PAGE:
As I can’t find many of the current students on this course at present I will analyse those of students who have completed the course.

First blog – Suzy

  • What is the story

The story is of Jack and the Beanstalk

  • What information is conveyed in each frame

Frame one it is clear that Jack is trading in his cow for some magic beans from a strange hooded figure.

Frame two, Jack is in serious trouble for selling the cow, the mother throws the beans out of the window. At a quick glance it looks like she is firing a gun as well.

Frame three. A giant beanstalk grows and Jack starts to climb. Size is shown in relation to the few trees and the tiny figure of Jack.

Frame four. A giant boot comes down almost crushing Jack who is fleeing to the top of the beanstalk. He is holding his stolen goods, the harp.

Frame five. The beanstalk is chopped down and the giant falls to his doom. Jack and his mother are celebrating with their ill-gotten gains.

  • What information is necessary to understand the story

As the story is one that is well known you only need the bare facts as shown here. I think this has been conveyed very successfully. I like the expressions of the characters and the trees size in relation to the beanstalk.

  • What essential information has been left out and/or what is included unnecessarily?

The golden goose has been left out but I think that would have confused things, just like I had to leave out Hansel and Gretel finding their way back to the house in the beginning. I also like the little decor of the house the little bird house and paintings 🙂

Second Blog – Emily 

  • What is the story?

The story is the fairytale, Cinderella.

  • What information is conveyed in each frame

Frame one, Cinderella is in rags while the ugly sisters (complete with moustache, a nice touch) hold up a giant invitation to the Royal Ball.

Frame two, The fairy godmother appears in a swirl of magic and turns Cinderellas rags to a dress in a flurry of stars.

Frame three. Cinderella is suddenly at the ball and dancing with the prince.

Frame four. Cinderella flees as the clock strikes midnight and the prince is left gaping after her, only a shoe to remember her by.

Frame five. The ugly sisters wallow in despair that their foot doesn’t fit the slipper yet in the background, Cinderella, back to rags and a broom, is the one as the prince puts the slipper on her foot.

  • What information is necessary to understand the story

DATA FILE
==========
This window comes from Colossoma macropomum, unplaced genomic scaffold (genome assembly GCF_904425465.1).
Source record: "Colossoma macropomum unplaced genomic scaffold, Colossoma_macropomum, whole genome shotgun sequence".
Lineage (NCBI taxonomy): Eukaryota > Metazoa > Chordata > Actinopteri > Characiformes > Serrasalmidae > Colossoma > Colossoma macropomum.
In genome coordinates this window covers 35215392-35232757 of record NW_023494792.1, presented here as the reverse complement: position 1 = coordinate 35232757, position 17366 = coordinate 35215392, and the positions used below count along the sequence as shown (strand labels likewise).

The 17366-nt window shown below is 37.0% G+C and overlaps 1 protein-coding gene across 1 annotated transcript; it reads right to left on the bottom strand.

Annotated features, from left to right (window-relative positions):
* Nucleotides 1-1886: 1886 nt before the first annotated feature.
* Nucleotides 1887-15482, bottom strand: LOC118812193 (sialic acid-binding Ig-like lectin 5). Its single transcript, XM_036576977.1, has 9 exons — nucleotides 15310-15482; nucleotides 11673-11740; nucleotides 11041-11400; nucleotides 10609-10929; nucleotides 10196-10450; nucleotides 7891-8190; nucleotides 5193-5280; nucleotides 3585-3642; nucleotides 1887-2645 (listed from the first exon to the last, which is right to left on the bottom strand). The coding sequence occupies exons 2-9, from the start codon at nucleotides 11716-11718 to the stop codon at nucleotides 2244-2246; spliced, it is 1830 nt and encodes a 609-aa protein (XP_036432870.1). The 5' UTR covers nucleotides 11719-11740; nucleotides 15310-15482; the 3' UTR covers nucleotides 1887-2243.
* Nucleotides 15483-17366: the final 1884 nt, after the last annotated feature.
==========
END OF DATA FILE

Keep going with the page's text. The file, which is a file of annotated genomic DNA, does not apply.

I think this storyboard is successful in telling the story. I also like the use of colour.

  • What essential information has been left out and/or what is included unnecessarily?

I think the pumpkin is a very important part of the fairytale which perhaps could have been shown, even in just the distance. It wouldn’t have been possible to have a frame to itself though as there wasn’t anything you could leave out.

I also wonder how it would have been if in the final frame the ugly sister had been in the background allowing Cinderella to shine in the foreground? Just a thought but I thought this was executed very well.

I was then told to write my own story.Mountain Rescue

I considered several options and decided to tell a true story that happened to my Mum as a child. Her Dad loved mountain climbing and would always march off into the mountain leaving his children to scramble after him. One occasion they set off in the Pennines with his three young children (two for the sake of the storyboard) it started to snow and the children were crying with the cold. They sheltered in an old ruin and then their father took them to an old house nearby, the owners were out so he left his children in the garage while he went off on a long trek to get the car. The owners found them there but just left them, not even offering them a drink. Their father eventually returned, gave them some brandy and drove back home. That was just one of many dangerous adventures my Mum experienced.

Frame one, the trek up the mountain begins, the father marching ahead fizzing with determination. The children are already lagging behind.

Frame two. It starts to snow heavily. They climb the mountain in silhouette. The sign conveys the drama of the situation ‘England’s Highest point’

Frame three. The family shiver in the ruins of an old building while their Dad tries to discover the best way back to civilisation. The two children are huddled up against the fearsome weather.

Frame four. The children are left to shelter in a garage while the father tells them to ‘wait here’

Frame five, a bit of light humour. They are safe in the car and with the dangerous experience over the father plans their next mountain trip. The children roll their eyes in desperation.

Well that’s the first exercise completed and I look forward to starting the next bit tomorrow.